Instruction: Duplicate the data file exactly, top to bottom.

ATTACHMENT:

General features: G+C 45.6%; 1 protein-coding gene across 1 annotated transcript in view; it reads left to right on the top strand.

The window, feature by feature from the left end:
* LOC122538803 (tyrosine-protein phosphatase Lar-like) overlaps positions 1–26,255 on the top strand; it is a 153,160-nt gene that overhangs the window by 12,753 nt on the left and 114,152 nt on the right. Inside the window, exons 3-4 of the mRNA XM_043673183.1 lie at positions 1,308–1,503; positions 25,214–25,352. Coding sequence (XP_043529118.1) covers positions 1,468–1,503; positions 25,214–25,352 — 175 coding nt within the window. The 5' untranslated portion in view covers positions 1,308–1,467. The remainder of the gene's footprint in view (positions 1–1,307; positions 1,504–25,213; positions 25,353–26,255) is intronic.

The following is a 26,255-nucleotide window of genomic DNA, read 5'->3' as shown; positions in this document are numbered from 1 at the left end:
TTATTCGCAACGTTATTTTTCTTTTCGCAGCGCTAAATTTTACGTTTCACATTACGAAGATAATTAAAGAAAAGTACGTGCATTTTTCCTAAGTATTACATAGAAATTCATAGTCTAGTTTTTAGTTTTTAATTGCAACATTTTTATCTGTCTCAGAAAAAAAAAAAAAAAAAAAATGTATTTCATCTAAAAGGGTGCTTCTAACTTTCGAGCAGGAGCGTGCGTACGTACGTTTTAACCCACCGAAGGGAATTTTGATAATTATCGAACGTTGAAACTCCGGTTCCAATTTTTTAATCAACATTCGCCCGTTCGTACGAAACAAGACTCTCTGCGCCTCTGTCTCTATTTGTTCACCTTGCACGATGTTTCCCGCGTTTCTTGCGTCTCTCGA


General features: G+C 45.6%; 1 protein-coding gene across 1 annotated transcript in view; it reads left to right on the top strand.

The window, feature by feature from the left end:
* LOC122538803 (tyrosine-protein phosphatase Lar-like) overlaps positions 1–26,255 on the top strand; it is a 153,160-nt gene that overhangs the window by 12,753 nt on the left and 114,152 nt on the right. Inside the window, exons 3-4 of the mRNA XM_043673183.1 lie at positions 1,308–1,503; positions 25,214–25,352. Coding sequence (XP_043529118.1) covers positions 1,468–1,503; positions 25,214–25,352 — 175 coding nt within the window. The 5' untranslated portion in view covers positions 1,308–1,467. The remainder of the gene's footprint in view (positions 1–1,307; positions 1,504–25,213; positions 25,353–26,255) is intronic.

The following is a 26,255-nucleotide window of genomic DNA, read 5'->3' as shown; positions in this document are numbered from 1 at the left end:
TTATTCGCAACGTTATTTTTCTTTTCGCAGCGCTAAATTTTACGTTTCACATTACGAAGATAATTAAAGAAAAGTACGTGCATTTTTCCTAAGTATTACATAGAAATTCATAGTCTAGTTTTTAGTTTTTAATTGCAACATTTTTATCTGTCTCAGAAAAAAAAAAAAAAAAAAAATGTATTTCATCTAAAAGGGTGCTTCTAACTTTCGAGCAGGAGCGTGCGTACGTACGTTTTAACCCACCGAAGGGAATTTTGATAATTATCGAACGTTGAAACTCCGGTTCCAATTTTTTAATCAACATTCGCCCGTTCGTACGAAACAAGACTCTCTGCGCCTCTGTCTCTATTTGTTCACCTTGCACGATGTTTCCCGCGTTTCTTGCGTCTCTCGA